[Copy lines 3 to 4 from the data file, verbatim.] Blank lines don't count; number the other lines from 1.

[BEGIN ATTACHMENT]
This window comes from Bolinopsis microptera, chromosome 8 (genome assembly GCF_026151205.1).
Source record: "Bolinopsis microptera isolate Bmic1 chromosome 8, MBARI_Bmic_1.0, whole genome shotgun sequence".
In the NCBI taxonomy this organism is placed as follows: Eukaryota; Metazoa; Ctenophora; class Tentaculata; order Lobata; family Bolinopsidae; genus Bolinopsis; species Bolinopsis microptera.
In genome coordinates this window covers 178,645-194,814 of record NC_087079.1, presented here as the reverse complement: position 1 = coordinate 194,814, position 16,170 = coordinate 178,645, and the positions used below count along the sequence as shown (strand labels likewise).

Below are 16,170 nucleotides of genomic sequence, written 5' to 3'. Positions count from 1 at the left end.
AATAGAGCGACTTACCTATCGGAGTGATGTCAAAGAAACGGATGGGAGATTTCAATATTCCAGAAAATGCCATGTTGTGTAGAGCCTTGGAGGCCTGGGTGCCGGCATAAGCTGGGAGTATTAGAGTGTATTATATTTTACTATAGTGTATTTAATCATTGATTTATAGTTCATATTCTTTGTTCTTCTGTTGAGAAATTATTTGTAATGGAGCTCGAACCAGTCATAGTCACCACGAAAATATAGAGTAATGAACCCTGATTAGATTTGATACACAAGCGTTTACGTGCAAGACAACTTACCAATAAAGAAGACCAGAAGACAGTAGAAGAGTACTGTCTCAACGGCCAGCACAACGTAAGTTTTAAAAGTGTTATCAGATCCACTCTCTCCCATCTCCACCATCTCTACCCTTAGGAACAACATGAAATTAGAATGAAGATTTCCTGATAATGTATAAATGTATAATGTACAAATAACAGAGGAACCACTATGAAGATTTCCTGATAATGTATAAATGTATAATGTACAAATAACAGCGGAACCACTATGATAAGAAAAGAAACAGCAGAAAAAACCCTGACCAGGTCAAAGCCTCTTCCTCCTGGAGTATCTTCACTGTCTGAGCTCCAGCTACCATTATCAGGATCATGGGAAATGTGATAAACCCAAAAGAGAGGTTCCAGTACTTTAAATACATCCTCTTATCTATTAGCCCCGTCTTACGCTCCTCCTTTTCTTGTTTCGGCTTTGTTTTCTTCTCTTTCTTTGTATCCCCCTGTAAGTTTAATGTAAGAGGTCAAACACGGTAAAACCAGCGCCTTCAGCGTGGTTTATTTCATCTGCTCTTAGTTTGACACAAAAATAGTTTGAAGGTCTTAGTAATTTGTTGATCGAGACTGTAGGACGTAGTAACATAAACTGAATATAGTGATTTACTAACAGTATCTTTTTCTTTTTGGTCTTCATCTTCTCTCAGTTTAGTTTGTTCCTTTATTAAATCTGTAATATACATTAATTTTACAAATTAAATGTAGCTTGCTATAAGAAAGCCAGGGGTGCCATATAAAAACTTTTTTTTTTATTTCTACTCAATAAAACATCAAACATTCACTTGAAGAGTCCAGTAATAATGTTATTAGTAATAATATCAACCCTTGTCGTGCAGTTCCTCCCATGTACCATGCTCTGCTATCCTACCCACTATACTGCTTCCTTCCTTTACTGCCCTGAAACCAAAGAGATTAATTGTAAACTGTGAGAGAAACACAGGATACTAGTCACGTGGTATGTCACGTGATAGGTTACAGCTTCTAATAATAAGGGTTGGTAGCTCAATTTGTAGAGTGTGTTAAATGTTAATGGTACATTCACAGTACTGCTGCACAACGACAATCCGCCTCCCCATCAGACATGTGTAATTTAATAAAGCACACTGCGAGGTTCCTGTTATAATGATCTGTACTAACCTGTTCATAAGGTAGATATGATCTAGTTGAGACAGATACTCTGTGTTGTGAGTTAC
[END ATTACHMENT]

In the NCBI taxonomy this organism is placed as follows: Eukaryota; Metazoa; Ctenophora; class Tentaculata; order Lobata; family Bolinopsidae; genus Bolinopsis; species Bolinopsis microptera.
In genome coordinates this window covers 178,645-194,814 of record NC_087079.1, presented here as the reverse complement: position 1 = coordinate 194,814, position 16,170 = coordinate 178,645, and the positions used below count along the sequence as shown (strand labels likewise).